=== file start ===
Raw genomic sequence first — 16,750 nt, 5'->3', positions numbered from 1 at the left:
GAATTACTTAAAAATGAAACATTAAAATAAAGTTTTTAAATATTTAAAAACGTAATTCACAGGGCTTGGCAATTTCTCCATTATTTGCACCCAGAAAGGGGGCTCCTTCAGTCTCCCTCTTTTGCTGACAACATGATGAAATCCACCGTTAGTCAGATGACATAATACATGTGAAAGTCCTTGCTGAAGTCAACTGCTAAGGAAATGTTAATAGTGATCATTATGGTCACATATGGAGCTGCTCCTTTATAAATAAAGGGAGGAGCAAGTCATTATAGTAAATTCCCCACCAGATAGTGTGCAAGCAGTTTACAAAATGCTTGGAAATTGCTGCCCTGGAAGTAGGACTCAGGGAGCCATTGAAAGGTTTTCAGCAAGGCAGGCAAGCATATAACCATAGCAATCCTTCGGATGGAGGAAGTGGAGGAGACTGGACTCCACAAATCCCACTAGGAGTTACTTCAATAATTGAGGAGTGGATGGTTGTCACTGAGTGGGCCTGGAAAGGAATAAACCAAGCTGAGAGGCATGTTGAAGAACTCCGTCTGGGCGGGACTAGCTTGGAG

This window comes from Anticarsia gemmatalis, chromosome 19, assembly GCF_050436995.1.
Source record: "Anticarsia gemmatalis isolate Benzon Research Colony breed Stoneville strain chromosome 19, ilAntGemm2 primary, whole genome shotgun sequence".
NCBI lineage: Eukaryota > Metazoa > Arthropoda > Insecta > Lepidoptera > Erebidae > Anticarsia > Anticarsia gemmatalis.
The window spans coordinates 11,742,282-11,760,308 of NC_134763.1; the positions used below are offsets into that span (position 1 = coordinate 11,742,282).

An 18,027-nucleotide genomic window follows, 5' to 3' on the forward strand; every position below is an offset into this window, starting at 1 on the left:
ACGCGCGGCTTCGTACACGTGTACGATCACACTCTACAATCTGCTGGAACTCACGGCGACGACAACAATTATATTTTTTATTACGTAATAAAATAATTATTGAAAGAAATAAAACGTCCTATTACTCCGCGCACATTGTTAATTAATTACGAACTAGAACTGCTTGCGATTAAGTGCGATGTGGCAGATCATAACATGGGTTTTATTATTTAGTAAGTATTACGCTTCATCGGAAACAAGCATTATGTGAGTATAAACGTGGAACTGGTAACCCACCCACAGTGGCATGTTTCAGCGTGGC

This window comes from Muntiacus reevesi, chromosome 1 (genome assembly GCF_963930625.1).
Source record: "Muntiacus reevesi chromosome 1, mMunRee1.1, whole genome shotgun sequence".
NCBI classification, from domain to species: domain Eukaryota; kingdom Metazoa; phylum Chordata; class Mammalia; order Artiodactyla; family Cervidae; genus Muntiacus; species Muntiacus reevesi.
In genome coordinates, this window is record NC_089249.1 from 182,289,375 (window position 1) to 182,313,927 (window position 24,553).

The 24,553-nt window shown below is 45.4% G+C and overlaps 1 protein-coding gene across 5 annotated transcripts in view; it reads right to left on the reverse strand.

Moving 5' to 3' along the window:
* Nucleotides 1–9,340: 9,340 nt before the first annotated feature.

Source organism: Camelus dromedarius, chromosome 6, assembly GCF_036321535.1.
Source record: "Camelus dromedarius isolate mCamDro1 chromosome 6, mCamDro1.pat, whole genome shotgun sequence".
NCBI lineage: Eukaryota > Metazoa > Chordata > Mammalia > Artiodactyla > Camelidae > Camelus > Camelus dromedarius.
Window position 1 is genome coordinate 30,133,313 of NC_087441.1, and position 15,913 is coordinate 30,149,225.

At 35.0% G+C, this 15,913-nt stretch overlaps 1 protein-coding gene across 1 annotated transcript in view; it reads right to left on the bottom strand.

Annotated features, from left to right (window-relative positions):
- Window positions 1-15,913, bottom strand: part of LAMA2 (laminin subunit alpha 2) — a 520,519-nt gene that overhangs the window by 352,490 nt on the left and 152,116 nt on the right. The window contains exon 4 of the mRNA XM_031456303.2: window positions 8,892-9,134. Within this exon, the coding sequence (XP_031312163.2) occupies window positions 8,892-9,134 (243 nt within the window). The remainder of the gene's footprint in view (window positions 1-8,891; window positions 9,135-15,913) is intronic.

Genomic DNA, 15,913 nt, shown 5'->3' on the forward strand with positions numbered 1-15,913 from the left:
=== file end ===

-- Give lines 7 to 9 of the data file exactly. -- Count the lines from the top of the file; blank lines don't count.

An 18,027-nucleotide genomic window follows, 5' to 3' on the forward strand; every position below is an offset into this window, starting at 1 on the left:
ACGCGCGGCTTCGTACACGTGTACGATCACACTCTACAATCTGCTGGAACTCACGGCGACGACAACAATTATATTTTTTATTACGTAATAAAATAATTATTGAAAGAAATAAAACGTCCTATTACTCCGCGCACATTGTTAATTAATTACGAACTAGAACTGCTTGCGATTAAGTGCGATGTGGCAGATCATAACATGGGTTTTATTATTTAGTAAGTATTACGCTTCATCGGAAACAAGCATTATGTGAGTATAAACGTGGAACTGGTAACCCACCCACAGTGGCATGTTTCAGCGTGGC

This window comes from Muntiacus reevesi, chromosome 1 (genome assembly GCF_963930625.1).